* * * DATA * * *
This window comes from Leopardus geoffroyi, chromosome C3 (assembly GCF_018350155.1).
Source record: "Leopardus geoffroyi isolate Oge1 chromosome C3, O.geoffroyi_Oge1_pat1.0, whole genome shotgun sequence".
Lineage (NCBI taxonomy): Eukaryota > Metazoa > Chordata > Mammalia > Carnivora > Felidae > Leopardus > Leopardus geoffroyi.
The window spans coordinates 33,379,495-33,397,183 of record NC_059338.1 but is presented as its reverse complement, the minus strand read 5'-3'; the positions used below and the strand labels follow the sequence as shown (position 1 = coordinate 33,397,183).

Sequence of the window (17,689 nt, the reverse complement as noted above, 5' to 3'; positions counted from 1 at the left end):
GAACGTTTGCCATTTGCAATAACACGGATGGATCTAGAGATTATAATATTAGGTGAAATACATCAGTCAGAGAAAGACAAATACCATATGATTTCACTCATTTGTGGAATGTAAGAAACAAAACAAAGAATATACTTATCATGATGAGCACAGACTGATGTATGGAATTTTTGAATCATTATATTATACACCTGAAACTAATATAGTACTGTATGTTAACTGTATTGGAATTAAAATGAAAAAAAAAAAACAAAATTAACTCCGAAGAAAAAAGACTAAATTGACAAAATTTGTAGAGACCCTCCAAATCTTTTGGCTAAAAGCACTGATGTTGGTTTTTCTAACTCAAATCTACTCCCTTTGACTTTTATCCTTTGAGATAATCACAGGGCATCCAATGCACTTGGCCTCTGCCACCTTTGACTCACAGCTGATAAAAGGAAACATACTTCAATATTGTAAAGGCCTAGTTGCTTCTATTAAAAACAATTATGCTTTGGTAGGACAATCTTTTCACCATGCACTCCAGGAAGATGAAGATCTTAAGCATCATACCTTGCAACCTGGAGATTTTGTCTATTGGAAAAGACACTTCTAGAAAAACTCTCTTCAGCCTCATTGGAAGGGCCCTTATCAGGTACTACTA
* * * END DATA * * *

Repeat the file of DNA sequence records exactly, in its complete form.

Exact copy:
This window comes from Leopardus geoffroyi, chromosome C3 (assembly GCF_018350155.1).
Source record: "Leopardus geoffroyi isolate Oge1 chromosome C3, O.geoffroyi_Oge1_pat1.0, whole genome shotgun sequence".
Lineage (NCBI taxonomy): Eukaryota > Metazoa > Chordata > Mammalia > Carnivora > Felidae > Leopardus > Leopardus geoffroyi.
The window spans coordinates 33,379,495-33,397,183 of record NC_059338.1 but is presented as its reverse complement, the minus strand read 5'-3'; the positions used below and the strand labels follow the sequence as shown (position 1 = coordinate 33,397,183).

Sequence of the window (17,689 nt, the reverse complement as noted above, 5' to 3'; positions counted from 1 at the left end):
GAACGTTTGCCATTTGCAATAACACGGATGGATCTAGAGATTATAATATTAGGTGAAATACATCAGTCAGAGAAAGACAAATACCATATGATTTCACTCATTTGTGGAATGTAAGAAACAAAACAAAGAATATACTTATCATGATGAGCACAGACTGATGTATGGAATTTTTGAATCATTATATTATACACCTGAAACTAATATAGTACTGTATGTTAACTGTATTGGAATTAAAATGAAAAAAAAAAAACAAAATTAACTCCGAAGAAAAAAGACTAAATTGACAAAATTTGTAGAGACCCTCCAAATCTTTTGGCTAAAAGCACTGATGTTGGTTTTTCTAACTCAAATCTACTCCCTTTGACTTTTATCCTTTGAGATAATCACAGGGCATCCAATGCACTTGGCCTCTGCCACCTTTGACTCACAGCTGATAAAAGGAAACATACTTCAATATTGTAAAGGCCTAGTTGCTTCTATTAAAAACAATTATGCTTTGGTAGGACAATCTTTTCACCATGCACTCCAGGAAGATGAAGATCTTAAGCATCATACCTTGCAACCTGGAGATTTTGTCTATTGGAAAAGACACTTCTAGAAAAACTCTCTTCAGCCTCATTGGAAGGGCCCTTATCAGGTACTACTA